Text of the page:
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The Nineteenth-Century Origins of the Mayo Practice 

The Nineteenth-Century Origins of the Mayo Practice
The Nineteenth-Century Origins of the Mayo Practice

W. Bruce Fye

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date: 06 May 2021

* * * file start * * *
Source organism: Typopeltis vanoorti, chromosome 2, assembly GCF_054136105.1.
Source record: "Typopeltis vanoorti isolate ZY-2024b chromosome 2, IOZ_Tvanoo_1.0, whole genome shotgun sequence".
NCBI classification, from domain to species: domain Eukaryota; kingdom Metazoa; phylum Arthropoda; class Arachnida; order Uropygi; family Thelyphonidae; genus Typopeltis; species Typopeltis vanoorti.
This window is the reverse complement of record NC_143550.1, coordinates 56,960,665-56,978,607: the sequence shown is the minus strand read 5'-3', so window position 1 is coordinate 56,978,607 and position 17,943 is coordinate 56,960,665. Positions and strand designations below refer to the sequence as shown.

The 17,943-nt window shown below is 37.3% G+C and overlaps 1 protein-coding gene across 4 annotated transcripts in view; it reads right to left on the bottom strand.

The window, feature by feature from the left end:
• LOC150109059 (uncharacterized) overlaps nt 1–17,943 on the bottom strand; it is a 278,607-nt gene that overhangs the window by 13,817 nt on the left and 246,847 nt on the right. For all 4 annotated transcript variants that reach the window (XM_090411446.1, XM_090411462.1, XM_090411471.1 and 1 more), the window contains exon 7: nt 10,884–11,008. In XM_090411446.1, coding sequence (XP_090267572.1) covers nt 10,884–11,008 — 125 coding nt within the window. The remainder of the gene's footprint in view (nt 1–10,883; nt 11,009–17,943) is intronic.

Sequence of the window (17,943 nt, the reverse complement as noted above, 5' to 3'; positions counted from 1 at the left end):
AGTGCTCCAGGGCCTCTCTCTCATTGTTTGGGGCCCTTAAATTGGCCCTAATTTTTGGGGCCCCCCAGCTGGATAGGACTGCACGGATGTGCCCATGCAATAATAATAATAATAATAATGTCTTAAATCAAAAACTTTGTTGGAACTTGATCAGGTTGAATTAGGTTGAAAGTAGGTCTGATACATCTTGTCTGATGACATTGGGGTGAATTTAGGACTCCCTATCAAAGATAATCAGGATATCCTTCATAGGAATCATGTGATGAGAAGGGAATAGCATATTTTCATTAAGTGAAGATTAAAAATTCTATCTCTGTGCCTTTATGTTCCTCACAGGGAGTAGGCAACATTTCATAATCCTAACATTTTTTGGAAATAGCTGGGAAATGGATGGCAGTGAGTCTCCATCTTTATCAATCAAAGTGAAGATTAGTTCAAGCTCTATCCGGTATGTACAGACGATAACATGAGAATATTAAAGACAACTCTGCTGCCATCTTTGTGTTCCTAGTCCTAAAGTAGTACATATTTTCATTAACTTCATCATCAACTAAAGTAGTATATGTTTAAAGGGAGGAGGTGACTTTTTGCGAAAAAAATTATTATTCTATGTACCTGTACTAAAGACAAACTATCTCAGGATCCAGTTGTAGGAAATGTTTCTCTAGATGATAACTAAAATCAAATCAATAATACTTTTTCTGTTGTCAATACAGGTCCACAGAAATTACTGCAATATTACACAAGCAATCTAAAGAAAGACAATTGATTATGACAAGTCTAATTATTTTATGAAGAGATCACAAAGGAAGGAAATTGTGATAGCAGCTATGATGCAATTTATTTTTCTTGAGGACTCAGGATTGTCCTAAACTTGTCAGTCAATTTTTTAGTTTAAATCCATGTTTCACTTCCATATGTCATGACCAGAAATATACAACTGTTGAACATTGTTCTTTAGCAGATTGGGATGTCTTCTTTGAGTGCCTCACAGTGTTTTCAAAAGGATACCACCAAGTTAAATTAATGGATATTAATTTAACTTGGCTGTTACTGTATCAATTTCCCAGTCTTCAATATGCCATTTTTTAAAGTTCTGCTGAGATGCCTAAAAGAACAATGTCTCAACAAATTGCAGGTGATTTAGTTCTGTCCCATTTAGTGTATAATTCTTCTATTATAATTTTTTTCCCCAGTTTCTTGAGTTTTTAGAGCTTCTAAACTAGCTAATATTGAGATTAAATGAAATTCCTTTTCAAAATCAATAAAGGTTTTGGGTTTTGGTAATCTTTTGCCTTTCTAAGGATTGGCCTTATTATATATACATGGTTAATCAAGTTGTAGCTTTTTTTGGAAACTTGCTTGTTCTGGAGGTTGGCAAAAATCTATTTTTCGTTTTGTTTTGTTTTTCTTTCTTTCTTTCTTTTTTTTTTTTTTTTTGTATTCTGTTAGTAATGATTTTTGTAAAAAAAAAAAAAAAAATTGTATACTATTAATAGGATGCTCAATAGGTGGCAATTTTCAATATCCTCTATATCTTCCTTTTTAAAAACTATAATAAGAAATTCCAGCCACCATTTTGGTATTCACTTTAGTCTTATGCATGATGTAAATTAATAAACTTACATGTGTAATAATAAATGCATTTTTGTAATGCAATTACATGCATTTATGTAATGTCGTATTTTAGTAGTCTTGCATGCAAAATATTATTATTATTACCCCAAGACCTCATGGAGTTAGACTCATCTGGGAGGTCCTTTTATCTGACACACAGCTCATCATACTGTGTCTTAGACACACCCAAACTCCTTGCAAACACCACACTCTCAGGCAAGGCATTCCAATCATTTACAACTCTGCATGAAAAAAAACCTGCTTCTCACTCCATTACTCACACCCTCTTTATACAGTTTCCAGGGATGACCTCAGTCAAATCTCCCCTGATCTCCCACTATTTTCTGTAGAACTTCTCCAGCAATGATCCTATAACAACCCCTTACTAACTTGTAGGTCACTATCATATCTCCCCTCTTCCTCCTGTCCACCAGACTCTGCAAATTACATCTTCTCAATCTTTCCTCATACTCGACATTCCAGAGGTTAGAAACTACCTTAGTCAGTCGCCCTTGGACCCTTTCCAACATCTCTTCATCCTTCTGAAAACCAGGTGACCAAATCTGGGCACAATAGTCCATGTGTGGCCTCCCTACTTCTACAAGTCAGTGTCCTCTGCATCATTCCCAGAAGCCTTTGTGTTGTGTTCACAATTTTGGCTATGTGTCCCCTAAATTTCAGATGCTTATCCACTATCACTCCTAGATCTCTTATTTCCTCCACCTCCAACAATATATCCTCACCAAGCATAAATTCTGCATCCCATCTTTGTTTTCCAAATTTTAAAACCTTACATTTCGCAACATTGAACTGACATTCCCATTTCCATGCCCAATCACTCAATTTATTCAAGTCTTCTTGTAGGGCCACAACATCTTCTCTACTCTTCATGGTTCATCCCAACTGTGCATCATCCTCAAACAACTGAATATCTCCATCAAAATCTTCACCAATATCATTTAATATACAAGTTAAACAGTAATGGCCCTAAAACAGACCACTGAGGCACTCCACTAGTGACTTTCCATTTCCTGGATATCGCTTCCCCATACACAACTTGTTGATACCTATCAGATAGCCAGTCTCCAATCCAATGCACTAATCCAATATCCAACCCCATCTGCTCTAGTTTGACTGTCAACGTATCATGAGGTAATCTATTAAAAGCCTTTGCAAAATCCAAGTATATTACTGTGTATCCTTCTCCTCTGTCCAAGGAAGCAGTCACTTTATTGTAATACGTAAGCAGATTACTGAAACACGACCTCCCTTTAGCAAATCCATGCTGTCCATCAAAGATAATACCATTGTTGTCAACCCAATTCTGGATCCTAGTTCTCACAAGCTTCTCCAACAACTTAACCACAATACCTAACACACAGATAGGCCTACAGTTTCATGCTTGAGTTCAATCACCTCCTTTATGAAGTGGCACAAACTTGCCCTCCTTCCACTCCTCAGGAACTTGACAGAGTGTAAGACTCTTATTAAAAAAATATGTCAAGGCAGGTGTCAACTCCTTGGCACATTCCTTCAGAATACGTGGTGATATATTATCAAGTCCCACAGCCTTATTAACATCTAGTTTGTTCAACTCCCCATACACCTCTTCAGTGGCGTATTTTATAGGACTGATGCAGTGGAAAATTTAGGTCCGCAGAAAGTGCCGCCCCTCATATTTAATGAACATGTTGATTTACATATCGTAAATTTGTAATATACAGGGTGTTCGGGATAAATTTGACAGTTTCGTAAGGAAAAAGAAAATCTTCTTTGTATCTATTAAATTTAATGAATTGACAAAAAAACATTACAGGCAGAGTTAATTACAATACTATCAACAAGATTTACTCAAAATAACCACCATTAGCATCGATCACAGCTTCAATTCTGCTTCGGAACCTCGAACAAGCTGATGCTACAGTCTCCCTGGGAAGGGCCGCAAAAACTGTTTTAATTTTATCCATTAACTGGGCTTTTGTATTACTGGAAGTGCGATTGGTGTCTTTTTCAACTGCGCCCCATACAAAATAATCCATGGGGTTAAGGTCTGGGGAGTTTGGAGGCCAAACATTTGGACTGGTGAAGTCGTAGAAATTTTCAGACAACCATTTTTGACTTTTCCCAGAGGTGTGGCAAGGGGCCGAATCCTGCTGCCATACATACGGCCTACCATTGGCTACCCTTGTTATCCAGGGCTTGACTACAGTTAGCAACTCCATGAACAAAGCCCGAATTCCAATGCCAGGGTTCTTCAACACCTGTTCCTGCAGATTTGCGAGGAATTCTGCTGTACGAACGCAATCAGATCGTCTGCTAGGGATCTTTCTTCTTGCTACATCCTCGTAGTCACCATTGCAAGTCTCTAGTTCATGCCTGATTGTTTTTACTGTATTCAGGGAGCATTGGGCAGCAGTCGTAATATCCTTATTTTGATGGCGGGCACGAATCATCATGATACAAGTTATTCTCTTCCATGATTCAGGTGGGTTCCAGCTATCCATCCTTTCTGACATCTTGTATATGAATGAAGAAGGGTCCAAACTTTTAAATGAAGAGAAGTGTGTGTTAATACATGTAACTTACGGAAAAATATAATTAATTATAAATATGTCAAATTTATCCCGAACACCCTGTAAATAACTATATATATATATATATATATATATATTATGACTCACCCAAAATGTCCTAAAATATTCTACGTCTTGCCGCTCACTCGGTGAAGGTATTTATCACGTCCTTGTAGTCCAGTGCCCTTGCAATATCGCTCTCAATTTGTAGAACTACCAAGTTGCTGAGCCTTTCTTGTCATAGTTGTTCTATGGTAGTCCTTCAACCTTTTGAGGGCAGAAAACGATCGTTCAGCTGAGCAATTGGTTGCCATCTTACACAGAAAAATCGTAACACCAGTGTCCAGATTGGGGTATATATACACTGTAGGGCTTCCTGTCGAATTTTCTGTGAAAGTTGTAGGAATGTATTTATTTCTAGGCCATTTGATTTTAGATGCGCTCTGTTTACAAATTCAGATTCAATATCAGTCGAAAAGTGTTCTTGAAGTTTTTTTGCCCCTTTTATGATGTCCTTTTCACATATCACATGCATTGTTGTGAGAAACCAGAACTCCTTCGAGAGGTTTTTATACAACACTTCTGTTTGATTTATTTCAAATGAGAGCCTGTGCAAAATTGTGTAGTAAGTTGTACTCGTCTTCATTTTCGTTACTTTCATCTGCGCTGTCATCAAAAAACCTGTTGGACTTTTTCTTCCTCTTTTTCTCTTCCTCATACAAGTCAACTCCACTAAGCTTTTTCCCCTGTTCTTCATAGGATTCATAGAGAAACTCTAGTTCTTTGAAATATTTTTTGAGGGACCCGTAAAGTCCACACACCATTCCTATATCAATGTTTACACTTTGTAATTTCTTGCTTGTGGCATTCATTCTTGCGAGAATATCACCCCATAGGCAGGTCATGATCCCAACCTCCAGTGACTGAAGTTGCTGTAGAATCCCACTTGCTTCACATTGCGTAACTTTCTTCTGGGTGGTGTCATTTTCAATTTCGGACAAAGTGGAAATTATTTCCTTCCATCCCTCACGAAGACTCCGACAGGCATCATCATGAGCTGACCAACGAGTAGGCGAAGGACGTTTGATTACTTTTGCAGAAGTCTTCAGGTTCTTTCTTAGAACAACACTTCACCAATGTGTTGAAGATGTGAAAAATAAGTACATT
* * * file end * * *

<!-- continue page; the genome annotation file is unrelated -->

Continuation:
The Mayo Clinic had its origins in a small town medical practice. William Worrall Mayo, a British immigrant, arrived in America in 1846 and settled in Rochester, Minnesota, in 1864. The general medical practice that he launched in that town of 3,000 thrived. After a deadly tornado struck in 1883, the leader of an order of Catholic sisters offered to build a hospital in the town if Doctor Mayo would take charge of it. By the time St. Mary’s Hospital opened in 1889, Mayo’s sons, William J. (Will) and Charles H. (Charlie), had joined his practice. Will and Charlie Mayo learned surgery by watching prominent urban surgeons operate using antiseptic techniques. They began performing a range of procedures at the hospital in Rochester. The Mayo brothers and the Sisters of Saint Francis collaborated in providing care to patients who were attracted by reports of excellent surgical results and compassionate care.

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